NJDHS: A Look at Year One of the Murphy Administration at New Jersey Human Services

A Look at Year One of the Murphy Administration at New Jersey Human Services

 

(TRENTON) – Governor Murphy’s first year was one of accomplishment, including at the Department of Human Services, including:

Expanding Access to Services

  • Invested $38 million in helping working families afford child care;
  • Expanded access to food assistance for community college students to combat food insecurity on college campuses;
  • Increased New Jersey’s Temporary Assistance for Needy Families cash assistance amount for the first time in more than 30 years; and
  • Launched the one-stop NJSave online application to help older residents and individuals with disabilities save money on Medicare premiums, prescription drug costs, and other living expenses.

Modernizing Medicaid

  • Increased access to life-saving hepatitis C benefits;
  • Expanded access to tobacco cessation services and supports;
  • Launched new diabetes prevention benefits;
  • Built new autism benefits;
  • Expanded family planning benefits, including for long-acting reversible contraception; and
  • Improved treatment options for opioid use disorder.

Supporting Individuals with Intellectual and Developmental Disabilities and their Families

  • Implemented the Stephen Komninos’ law, which strengthens protections for individuals with intellectual and developmental disabilities and improves communication with parents and guardians;
  • Launched the NJ ABLE program, which helps individuals with disabilities save tax-free for eligible expenses such as education, housing and transportation without losing Medicaid and other benefits; and
  • Raised wages by $32 million for the direct support professionals who are essential to helping individuals with I/DD thrive in the community.

Engaging the Community

  • Hosted a public listening session on the development of the State Fiscal Year 2020 Department of Human Services budget, where more 70 people and organizations provided testimony and input;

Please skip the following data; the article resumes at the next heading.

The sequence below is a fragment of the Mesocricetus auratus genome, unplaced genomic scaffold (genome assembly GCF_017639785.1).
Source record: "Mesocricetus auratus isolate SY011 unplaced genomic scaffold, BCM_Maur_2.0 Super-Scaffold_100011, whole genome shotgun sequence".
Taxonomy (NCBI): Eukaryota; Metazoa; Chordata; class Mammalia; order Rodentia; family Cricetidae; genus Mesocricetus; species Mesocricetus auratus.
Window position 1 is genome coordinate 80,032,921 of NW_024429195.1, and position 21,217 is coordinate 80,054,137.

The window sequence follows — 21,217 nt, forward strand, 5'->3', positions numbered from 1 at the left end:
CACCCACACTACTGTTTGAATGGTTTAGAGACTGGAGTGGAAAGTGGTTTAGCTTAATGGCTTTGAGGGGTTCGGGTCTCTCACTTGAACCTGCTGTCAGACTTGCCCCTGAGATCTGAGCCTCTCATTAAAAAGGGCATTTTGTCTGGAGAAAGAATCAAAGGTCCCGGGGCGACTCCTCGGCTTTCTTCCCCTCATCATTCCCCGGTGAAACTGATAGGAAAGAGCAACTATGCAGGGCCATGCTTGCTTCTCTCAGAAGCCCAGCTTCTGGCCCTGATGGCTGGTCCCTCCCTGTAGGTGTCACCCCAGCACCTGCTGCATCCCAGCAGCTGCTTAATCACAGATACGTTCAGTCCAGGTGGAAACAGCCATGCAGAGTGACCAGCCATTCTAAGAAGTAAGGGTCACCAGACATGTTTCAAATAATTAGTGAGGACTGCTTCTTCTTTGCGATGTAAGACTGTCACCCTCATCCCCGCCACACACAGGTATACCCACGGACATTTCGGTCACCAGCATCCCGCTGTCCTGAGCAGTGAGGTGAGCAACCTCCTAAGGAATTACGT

• Returned the Division of Mental Health and Addiction Services to the Department of Human Services in response to stakeholder requests;
  • Expanded the Library Equal Access Program (LEAP), offering library-based internet and technology tools for people who are blind and visually disabled;
  • Expanded the New Jersey Hearing Project, which provides free refurbished hearing aids to eligible older residents;
  • Hosted free community-based eye screenings across the state in partnership with legislators;
  • Opened the Assistance Device Demonstration Center in Hamilton (Mercer County) to allow consumers, providers and the community to experience assistive devices for the deaf and hard of hearing; and
  • Held forums in Mount Holly, Perth Amboy, Vineland, Jersey City, Paterson, Camden and Elizabeth to inform individuals from Puerto Rico displaced by Hurricane Maria about shelter, health care, food and cash assistance and other programs and assist with enrollment.

Fighting to Protect Services and Health Care Coverage  

  • Provided nearly $400,000 in funding to community organizations to help New Jerseyans understand their options and enroll in affordable health care coverage;
  • Supported New Jersey’s legal effort to protect the Affordable Care Act by detailing for the courts the benefits of Medicaid expansion for New Jersey’s residents, hospitals, health care providers and our economy;
  • Protected women’s health care by fighting in the courts against efforts to dismantle the Affordable Care Act’s contraception coverage; and
  • Filed comments strongly opposing the Trump Administration’s efforts to expand the definition of “public charge” and harm legal immigrants access to services and supports.
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